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"Think she'll come?"

Captain Chui Shan Fung glanced up from her holo-slate. Akcharrch, her Ongkoarrat companion, sat at the foot of Mr. Spock's ramp, scratching her belly with one of her three-toed feet. I suppose that might more properly be hands, Shan Fung thought. Aki had six, after all, and had never once expressed a preference.

In truth, there were many things the Ongkoarrat never expressed preference on; they simply couldn't be bothered. They had no concept of gender at all, and the crew of the Carpathia had ended up calling Aki "she" due the pitch of her voice, which was—especially to human ears—vaguely feminine. Aki didn't seem to care what they called her, as long as her pilot seat was always ready and her copilots weren't utter rust-brains. For despite her vague resemblance to a bulky, two and a half meter long sloth-bear and the fact that she walked on all sixes, Aki was one of the best pilots in the known universe. It was an Ongkoarrat thing.

"I hope so," Shan Fung said.

"Captain, we've known each other too long for that. What do your instincts tell you?"

Shan Fung sighed and set down the holo-slate. "She's young. She practically jumps at her own shadow and I fear getting her to trust anyone is going to take a great deal of work. Even so, there's a fierceness to her. She pulled a knife on me, you know."

Aki made a sound like a cat choking on a hairball and rocked forward onto her front feet, her bulk shaking with amusement. Shan Fung fought the urge to roll her eyes, because captains with a history of service in the Marines did not make undignified facial expressions, at least not in front of their crew members. Except this was Aki, and in the end Shan Fung gave in.

"You sure know how to pick them, Captain," Aki said with a chuff. "If she's like you say, she ought to fit in just fine."

"Perhaps. She really is a nervous thing. She struggled to look me in the face, just like I read, although...she could be very expressive and intense. Frankly, I'm not sure what to think. The one thing I'm certain of is that she has no wish to spend the rest of her life here."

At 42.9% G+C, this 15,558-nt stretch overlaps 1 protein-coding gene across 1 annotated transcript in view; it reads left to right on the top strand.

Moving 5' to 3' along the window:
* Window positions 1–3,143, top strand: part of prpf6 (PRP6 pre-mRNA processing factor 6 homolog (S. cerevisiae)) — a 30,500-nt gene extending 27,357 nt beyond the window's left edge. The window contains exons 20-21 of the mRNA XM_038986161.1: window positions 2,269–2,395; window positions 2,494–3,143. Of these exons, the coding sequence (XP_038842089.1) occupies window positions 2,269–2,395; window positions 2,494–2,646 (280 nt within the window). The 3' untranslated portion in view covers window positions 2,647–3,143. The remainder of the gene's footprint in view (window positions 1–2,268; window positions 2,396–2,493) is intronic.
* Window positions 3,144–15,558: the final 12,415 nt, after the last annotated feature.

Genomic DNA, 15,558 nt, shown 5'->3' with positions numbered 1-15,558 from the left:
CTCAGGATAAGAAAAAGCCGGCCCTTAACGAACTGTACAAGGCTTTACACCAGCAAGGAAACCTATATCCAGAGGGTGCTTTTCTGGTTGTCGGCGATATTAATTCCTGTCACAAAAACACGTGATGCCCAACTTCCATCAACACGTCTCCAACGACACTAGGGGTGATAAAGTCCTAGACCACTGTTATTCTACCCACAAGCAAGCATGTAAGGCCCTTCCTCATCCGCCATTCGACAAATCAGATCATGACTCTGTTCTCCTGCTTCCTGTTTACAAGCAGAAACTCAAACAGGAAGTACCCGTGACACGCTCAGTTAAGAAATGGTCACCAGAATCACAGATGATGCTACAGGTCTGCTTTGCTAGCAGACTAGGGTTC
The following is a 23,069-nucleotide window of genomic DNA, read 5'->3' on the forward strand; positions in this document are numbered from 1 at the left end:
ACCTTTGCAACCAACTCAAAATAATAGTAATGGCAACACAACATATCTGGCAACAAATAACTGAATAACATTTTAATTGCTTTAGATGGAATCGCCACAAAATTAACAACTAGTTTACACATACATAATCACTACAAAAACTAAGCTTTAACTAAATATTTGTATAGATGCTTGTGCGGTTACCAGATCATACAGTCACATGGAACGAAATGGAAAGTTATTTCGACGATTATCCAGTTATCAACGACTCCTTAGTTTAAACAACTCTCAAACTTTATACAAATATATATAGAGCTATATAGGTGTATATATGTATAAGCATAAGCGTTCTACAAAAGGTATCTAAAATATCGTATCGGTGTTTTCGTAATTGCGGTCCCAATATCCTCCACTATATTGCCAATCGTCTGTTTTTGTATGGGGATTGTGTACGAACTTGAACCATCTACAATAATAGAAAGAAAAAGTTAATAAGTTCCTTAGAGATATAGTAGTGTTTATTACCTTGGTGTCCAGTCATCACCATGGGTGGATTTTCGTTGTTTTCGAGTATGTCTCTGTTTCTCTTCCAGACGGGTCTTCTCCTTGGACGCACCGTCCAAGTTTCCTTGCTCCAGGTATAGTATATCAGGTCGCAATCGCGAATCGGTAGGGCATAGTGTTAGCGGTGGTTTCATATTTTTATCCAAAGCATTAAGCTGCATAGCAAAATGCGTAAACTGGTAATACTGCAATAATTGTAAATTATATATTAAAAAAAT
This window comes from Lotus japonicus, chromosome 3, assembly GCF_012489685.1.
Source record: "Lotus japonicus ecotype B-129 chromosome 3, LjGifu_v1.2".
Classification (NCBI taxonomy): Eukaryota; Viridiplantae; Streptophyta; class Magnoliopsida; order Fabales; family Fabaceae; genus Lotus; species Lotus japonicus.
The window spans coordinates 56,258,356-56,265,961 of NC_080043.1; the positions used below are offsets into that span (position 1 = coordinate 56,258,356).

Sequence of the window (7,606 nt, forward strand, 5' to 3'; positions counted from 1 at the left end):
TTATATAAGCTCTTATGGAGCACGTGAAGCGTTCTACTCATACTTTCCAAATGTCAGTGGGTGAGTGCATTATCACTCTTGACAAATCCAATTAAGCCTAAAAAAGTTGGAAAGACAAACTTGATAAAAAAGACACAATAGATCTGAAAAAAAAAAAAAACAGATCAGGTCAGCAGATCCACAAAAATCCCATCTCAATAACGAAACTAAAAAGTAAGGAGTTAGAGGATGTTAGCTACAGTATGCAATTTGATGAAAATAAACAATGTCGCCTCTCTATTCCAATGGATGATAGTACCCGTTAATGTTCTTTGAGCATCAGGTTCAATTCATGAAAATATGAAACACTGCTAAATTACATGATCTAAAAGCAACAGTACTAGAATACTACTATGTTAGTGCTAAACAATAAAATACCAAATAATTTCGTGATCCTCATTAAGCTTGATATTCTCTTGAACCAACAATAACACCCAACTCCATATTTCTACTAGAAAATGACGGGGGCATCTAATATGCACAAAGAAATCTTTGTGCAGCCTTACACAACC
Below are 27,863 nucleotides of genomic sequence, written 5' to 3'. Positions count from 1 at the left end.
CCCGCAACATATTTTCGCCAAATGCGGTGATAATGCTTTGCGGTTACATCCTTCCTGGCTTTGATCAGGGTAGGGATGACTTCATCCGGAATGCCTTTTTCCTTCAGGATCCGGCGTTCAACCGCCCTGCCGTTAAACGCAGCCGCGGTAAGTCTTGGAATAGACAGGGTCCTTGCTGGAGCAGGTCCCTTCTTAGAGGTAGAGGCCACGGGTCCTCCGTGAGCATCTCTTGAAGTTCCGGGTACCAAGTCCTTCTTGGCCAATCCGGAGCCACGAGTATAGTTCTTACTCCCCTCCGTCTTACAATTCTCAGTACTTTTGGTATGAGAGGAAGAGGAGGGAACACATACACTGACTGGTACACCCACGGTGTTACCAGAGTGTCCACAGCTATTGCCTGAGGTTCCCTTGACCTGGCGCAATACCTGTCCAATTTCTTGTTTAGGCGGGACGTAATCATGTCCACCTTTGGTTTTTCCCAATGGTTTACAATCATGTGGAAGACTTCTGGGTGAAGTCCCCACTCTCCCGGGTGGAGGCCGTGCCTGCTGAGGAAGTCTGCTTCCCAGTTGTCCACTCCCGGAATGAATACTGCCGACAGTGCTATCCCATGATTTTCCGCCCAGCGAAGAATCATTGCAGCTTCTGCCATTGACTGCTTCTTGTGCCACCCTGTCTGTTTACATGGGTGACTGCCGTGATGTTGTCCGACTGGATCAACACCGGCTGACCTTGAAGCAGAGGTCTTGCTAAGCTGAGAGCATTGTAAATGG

"But can she do the job?"

"Based on my instincts, you mean?" Shan Fung glanced at Aki, who nodded. "She won't just be good at her job. She could change the universe."

Aki's ears flickered, that was all. Damn creature is so hard to read, Shan Fung thought, though not without fondness.

The rattling of metal drew both their attention before anything further could be said. Shan Fung glanced up and held back a knowing smile as she caught a glimpse of Xandri Corelel making her way towards them. The girl dragged a rickety metal luggage cart, one of the ancient ones with wheels. A suitcase and a duffle bag were piled haphazardly on it, and two small cages, both placed with care.

Goodness, she looks even worse under the light of day. She was remarkably unremarkable in appearance to begin with, her skin pale, her features plain, her hair slinky and limp and a pale yellowish color with streaks of dusty brown. Being so thin made her cheekbones stick out in a way that didn't suit the oval shape of her face at all. Her old gray hoodie hung on her as if she was little more than a walking hanger, and dark circles under her eyes suggested a night with little or no sleep.

"Got to hand it you, Captain," Aki subvocalized through her translator-implant, the words passing through Shan Fung's private comm, "you've always had a knack for scraping misfits out of the gutter, but this one really beats all. You said you found her lurking in a gambling den?"

"Yes, and I recommend you don't gamble against her. She might not look like much, but I've seen her clean several people out over the last few days."

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